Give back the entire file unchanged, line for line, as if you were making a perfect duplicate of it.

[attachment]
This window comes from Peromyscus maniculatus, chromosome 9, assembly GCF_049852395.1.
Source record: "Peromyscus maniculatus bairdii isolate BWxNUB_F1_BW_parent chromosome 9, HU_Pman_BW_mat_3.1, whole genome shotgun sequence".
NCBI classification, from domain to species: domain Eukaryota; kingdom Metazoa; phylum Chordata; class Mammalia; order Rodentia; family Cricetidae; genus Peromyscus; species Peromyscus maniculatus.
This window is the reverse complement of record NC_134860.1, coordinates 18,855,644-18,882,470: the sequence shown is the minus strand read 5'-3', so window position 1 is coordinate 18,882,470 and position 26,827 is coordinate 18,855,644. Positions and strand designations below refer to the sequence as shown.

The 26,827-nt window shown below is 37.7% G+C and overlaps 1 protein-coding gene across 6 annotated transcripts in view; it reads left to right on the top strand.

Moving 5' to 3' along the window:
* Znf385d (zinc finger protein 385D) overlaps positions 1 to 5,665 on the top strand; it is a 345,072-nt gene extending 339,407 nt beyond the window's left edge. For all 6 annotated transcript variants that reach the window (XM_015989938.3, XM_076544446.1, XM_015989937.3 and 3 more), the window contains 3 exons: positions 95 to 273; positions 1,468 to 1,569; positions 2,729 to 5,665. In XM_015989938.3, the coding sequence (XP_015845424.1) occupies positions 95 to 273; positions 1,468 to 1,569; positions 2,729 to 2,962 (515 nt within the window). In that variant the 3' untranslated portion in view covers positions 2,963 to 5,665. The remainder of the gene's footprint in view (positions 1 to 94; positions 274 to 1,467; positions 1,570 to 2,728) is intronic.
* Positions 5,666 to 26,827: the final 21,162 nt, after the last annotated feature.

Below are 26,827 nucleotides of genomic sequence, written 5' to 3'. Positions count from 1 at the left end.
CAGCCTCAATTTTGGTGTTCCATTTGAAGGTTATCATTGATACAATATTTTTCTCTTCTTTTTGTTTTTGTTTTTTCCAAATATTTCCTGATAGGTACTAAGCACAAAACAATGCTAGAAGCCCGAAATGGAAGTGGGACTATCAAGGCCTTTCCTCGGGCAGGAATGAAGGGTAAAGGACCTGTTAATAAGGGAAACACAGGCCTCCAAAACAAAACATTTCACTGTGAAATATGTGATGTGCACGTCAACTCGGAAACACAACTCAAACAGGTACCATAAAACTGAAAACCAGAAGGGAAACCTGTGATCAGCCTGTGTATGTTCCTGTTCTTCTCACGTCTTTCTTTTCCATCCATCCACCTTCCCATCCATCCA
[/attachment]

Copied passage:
This window comes from Peromyscus maniculatus, chromosome 9, assembly GCF_049852395.1.
Source record: "Peromyscus maniculatus bairdii isolate BWxNUB_F1_BW_parent chromosome 9, HU_Pman_BW_mat_3.1, whole genome shotgun sequence".
NCBI classification, from domain to species: domain Eukaryota; kingdom Metazoa; phylum Chordata; class Mammalia; order Rodentia; family Cricetidae; genus Peromyscus; species Peromyscus maniculatus.
This window is the reverse complement of record NC_134860.1, coordinates 18,855,644-18,882,470: the sequence shown is the minus strand read 5'-3', so window position 1 is coordinate 18,882,470 and position 26,827 is coordinate 18,855,644. Positions and strand designations below refer to the sequence as shown.

The 26,827-nt window shown below is 37.7% G+C and overlaps 1 protein-coding gene across 6 annotated transcripts in view; it reads left to right on the top strand.

Moving 5' to 3' along the window:
* Znf385d (zinc finger protein 385D) overlaps positions 1 to 5,665 on the top strand; it is a 345,072-nt gene extending 339,407 nt beyond the window's left edge. For all 6 annotated transcript variants that reach the window (XM_015989938.3, XM_076544446.1, XM_015989937.3 and 3 more), the window contains 3 exons: positions 95 to 273; positions 1,468 to 1,569; positions 2,729 to 5,665. In XM_015989938.3, the coding sequence (XP_015845424.1) occupies positions 95 to 273; positions 1,468 to 1,569; positions 2,729 to 2,962 (515 nt within the window). In that variant the 3' untranslated portion in view covers positions 2,963 to 5,665. The remainder of the gene's footprint in view (positions 1 to 94; positions 274 to 1,467; positions 1,570 to 2,728) is intronic.
* Positions 5,666 to 26,827: the final 21,162 nt, after the last annotated feature.

Below are 26,827 nucleotides of genomic sequence, written 5' to 3'. Positions count from 1 at the left end.
CAGCCTCAATTTTGGTGTTCCATTTGAAGGTTATCATTGATACAATATTTTTCTCTTCTTTTTGTTTTTGTTTTTTCCAAATATTTCCTGATAGGTACTAAGCACAAAACAATGCTAGAAGCCCGAAATGGAAGTGGGACTATCAAGGCCTTTCCTCGGGCAGGAATGAAGGGTAAAGGACCTGTTAATAAGGGAAACACAGGCCTCCAAAACAAAACATTTCACTGTGAAATATGTGATGTGCACGTCAACTCGGAAACACAACTCAAACAGGTACCATAAAACTGAAAACCAGAAGGGAAACCTGTGATCAGCCTGTGTATGTTCCTGTTCTTCTCACGTCTTTCTTTTCCATCCATCCACCTTCCCATCCATCCA